Analysis

Chicago Blackhawks Eye On The Enemy: The Canuck Way

By Gail Kauchak
Feb 11, 2015; Chicago, IL, USA; Vancouver Canucks defenseman Alexander Edler (23) and Chicago Blackhawks defenseman Brent Seabrook (7) collide during the first period at the United Center. Mandatory Credit: David Banks-USA TODAY Sports
Feb 11, 2015; Chicago, IL, USA; Vancouver Canucks defenseman Alexander Edler (23) and Chicago Blackhawks defenseman Brent Seabrook (7) collide during the first period at the United Center. Mandatory Credit: David Banks-USA TODAY Sports /
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Nov 21, 2015; Vancouver, British Columbia, CAN; Vancouver Canucks defenseman Alexander Edler (23) and forward Daniel Sedin (22) celebrate a third period goal by Sedin in the third period against the Chicago Blackhawks at Rogers Arena. Vancouver won 6-3. Mandatory Credit: Bob Frid-USA TODAY Sports
Nov 21, 2015; Vancouver, British Columbia, CAN; Vancouver Canucks defenseman Alexander Edler (23) and forward Daniel Sedin (22) celebrate a third period goal by Sedin in the third period against the Chicago Blackhawks at Rogers Arena. Vancouver won 6-3. Mandatory Credit: Bob Frid-USA TODAY Sports /

Here are some questions with Jeff Godley of The Canuck Way.

First and foremost, what the heck is a Canuck?

JG:  It’s a friendly slang term for a Canadian. It may have been originally used by Americans to refer to French-Canadians, but now can refer to any Canadian.

The Canucks had such a hot start, winning their first four games and gaining a point in the fifth.  Since then, they’ve only won three of the last 13 games.  What has been the difference to cause things to turn south so quickly?

JG:  There were already some warning signs during the four-game winning streak. The Canucks only managed to open the scoring in one of those games. They played three of the games against fairly weak opponents (Flames, Hurricanes, Sabres) yet won by only one goal in each case.

Vancouver does generate scoring chances, but often can’t manage second and third opportunities. So when they don’t bury the few good chances they get, they find themselves trailing in games and unable to come back.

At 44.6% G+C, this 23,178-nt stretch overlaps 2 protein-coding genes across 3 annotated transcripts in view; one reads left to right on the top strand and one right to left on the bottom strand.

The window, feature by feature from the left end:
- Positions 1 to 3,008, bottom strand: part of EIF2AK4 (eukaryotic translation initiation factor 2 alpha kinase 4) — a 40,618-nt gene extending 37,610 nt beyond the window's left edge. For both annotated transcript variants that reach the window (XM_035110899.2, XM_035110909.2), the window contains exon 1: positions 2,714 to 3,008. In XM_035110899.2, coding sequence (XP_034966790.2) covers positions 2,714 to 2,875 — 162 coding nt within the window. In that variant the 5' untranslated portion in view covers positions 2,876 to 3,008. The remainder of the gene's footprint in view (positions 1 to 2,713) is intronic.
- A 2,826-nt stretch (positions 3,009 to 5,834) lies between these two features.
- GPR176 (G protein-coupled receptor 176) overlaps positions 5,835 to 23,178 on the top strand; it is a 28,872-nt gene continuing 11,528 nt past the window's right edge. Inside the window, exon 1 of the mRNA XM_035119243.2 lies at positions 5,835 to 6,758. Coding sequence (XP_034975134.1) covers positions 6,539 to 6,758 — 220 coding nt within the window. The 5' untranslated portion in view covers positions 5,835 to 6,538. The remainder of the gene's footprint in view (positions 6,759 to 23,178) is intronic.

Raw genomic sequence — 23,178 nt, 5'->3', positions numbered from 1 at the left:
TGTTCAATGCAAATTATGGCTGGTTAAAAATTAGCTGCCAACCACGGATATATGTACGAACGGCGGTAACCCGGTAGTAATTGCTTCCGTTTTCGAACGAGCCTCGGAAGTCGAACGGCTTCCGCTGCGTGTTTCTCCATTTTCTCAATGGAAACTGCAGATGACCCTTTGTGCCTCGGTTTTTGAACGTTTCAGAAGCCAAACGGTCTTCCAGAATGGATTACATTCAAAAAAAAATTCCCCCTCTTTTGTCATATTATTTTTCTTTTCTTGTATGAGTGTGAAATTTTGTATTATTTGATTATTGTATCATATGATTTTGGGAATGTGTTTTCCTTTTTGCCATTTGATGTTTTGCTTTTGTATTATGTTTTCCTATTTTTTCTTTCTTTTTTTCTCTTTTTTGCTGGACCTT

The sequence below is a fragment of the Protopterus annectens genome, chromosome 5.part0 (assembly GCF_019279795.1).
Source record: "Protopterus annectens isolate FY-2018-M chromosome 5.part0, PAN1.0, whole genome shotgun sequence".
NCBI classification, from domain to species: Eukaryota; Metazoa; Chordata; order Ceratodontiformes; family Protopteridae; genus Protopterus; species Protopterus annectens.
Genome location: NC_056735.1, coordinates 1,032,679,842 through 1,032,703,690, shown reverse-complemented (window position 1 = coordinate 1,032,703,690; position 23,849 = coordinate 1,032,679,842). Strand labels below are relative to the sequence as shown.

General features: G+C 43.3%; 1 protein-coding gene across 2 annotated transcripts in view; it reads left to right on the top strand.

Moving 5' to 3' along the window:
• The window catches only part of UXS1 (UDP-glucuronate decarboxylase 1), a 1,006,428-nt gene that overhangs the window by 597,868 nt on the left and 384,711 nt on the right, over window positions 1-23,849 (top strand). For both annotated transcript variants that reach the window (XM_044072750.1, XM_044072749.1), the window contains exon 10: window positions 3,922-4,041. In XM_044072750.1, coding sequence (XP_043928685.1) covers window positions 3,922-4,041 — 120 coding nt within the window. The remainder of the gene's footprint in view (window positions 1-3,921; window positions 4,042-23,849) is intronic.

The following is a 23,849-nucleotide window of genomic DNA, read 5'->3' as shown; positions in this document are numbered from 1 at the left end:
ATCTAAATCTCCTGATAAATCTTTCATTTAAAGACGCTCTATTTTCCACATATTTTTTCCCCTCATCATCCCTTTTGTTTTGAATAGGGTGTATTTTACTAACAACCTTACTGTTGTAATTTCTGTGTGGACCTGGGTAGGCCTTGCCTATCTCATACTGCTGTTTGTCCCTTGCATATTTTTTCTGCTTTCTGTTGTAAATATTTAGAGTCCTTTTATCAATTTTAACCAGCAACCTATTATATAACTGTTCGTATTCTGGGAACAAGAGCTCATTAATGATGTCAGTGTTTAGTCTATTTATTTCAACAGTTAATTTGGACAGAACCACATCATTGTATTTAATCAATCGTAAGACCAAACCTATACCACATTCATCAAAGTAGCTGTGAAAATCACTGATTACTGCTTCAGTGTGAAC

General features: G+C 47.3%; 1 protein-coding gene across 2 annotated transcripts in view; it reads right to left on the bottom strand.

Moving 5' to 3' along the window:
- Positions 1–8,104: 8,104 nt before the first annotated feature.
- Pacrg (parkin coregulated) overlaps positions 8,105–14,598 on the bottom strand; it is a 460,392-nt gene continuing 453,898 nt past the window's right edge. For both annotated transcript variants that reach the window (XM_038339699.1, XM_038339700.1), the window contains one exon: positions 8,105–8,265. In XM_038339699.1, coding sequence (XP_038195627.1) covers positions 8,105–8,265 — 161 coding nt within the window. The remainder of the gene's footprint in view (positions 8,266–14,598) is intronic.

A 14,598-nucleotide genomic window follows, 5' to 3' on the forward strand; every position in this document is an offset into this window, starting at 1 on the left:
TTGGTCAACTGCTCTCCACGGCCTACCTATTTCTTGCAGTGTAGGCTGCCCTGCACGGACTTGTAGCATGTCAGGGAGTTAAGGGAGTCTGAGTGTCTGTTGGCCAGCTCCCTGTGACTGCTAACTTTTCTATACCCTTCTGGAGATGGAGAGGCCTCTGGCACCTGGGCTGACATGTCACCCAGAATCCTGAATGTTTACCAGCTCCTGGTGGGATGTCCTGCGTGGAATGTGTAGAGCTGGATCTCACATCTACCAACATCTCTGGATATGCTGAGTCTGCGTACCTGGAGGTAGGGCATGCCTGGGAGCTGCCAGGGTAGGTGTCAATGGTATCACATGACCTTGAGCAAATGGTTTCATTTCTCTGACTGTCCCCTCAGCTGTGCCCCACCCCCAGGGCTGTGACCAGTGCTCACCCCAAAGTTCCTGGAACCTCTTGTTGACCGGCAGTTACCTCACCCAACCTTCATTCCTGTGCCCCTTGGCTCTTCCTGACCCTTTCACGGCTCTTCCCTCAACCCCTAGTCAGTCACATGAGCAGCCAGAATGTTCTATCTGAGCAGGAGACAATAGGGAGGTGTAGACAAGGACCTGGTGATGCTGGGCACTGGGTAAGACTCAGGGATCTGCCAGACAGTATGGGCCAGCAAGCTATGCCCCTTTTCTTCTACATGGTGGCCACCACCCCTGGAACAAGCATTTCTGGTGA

Ultimately, there isn’t enough speed or scoring talent in the lineup to win games regularly. Sometimes they can clamp down on a game defensively long enough to get a win, but it doesn’t happen often.

What has been the most exciting thing for you about the Canucks so far this season?

JG:  Looking ahead to drafting Nolan Patrick.

Also, watching young defensemen Troy Stecher and Nikita Tryamkin crack the lineup and become key players for the Canucks. And, while falling behind every game is not a great strategy, seeing the Canucks get most of their wins via third-period comebacks does ease the pain of a losing record.

But mostly Nolan Patrick.

What has been the most disappointing thing about the season?

JG:  Ugh… where to begin? $6 Million free agent Loui Eriksson has two goals. Sven Baertschi only has one. The entire defense corps has combined for three…

The MOST disappointing thing, though, is that the Canucks have been this bad while management says they are trying to compete for the playoffs. Most fans recognize that it’s time to take a step back and rebuild, but management still wants to play for the here and now. The team is trying to serve two masters, and it isn’t working.

The Sedin twins are two of the oldest members of the team, yet they lead in scoring.  Do you feel they are still effective?

JG:  Absolutely. Their days of scoring a point-a-game are over, and their numbers are slowly but surely declining. But they are still the heart and soul of the Canucks offense. That’s partly because the Canucks still haven’t found anyone else to carry the team, but it’s also because they are still productive players.  They score at a first line rate and should be good players at least until their contracts expire in 2019.

Without the twins, this team would be 0-20. That’s not a joke. 

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